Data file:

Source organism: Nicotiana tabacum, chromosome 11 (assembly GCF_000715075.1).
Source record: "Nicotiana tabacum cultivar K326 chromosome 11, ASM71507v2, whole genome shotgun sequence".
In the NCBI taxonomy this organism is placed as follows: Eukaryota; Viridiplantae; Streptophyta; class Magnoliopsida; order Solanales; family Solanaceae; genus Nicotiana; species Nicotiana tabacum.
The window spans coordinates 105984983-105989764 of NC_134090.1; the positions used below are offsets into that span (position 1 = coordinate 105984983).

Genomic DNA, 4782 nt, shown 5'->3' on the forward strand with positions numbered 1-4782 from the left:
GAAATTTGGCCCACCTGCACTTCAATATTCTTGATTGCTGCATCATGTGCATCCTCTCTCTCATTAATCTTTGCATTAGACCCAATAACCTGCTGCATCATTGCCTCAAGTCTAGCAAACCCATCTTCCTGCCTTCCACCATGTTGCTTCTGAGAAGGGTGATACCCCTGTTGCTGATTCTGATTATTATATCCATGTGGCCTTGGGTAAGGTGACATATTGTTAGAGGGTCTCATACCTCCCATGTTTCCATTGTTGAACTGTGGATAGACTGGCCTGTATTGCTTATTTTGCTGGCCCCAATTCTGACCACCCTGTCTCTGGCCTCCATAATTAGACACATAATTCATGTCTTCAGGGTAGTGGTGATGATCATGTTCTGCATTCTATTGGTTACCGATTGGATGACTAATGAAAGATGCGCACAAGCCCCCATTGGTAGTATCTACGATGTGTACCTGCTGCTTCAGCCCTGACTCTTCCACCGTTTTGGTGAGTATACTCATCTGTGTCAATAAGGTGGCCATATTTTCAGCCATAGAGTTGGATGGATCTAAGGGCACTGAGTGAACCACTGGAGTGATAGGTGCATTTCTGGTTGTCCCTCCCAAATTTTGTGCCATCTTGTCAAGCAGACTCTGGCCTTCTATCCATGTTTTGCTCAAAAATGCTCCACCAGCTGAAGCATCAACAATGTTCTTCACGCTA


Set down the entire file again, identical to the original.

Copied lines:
Source organism: Nicotiana tabacum, chromosome 11 (assembly GCF_000715075.1).
Source record: "Nicotiana tabacum cultivar K326 chromosome 11, ASM71507v2, whole genome shotgun sequence".
In the NCBI taxonomy this organism is placed as follows: Eukaryota; Viridiplantae; Streptophyta; class Magnoliopsida; order Solanales; family Solanaceae; genus Nicotiana; species Nicotiana tabacum.
The window spans coordinates 105984983-105989764 of NC_134090.1; the positions used below are offsets into that span (position 1 = coordinate 105984983).

Genomic DNA, 4782 nt, shown 5'->3' on the forward strand with positions numbered 1-4782 from the left:
GAAATTTGGCCCACCTGCACTTCAATATTCTTGATTGCTGCATCATGTGCATCCTCTCTCTCATTAATCTTTGCATTAGACCCAATAACCTGCTGCATCATTGCCTCAAGTCTAGCAAACCCATCTTCCTGCCTTCCACCATGTTGCTTCTGAGAAGGGTGATACCCCTGTTGCTGATTCTGATTATTATATCCATGTGGCCTTGGGTAAGGTGACATATTGTTAGAGGGTCTCATACCTCCCATGTTTCCATTGTTGAACTGTGGATAGACTGGCCTGTATTGCTTATTTTGCTGGCCCCAATTCTGACCACCCTGTCTCTGGCCTCCATAATTAGACACATAATTCATGTCTTCAGGGTAGTGGTGATGATCATGTTCTGCATTCTATTGGTTACCGATTGGATGACTAATGAAAGATGCGCACAAGCCCCCATTGGTAGTATCTACGATGTGTACCTGCTGCTTCAGCCCTGACTCTTCCACCGTTTTGGTGAGTATACTCATCTGTGTCAATAAGGTGGCCATATTTTCAGCCATAGAGTTGGATGGATCTAAGGGCACTGAGTGAACCACTGGAGTGATAGGTGCATTTCTGGTTGTCCCTCCCAAATTTTGTGCCATCTTGTCAAGCAGACTCTGGCCTTCTATCCATGTTTTGCTCAAAAATGCTCCACCAGCTGAAGCATCAACAATGTTCTTCACGCTA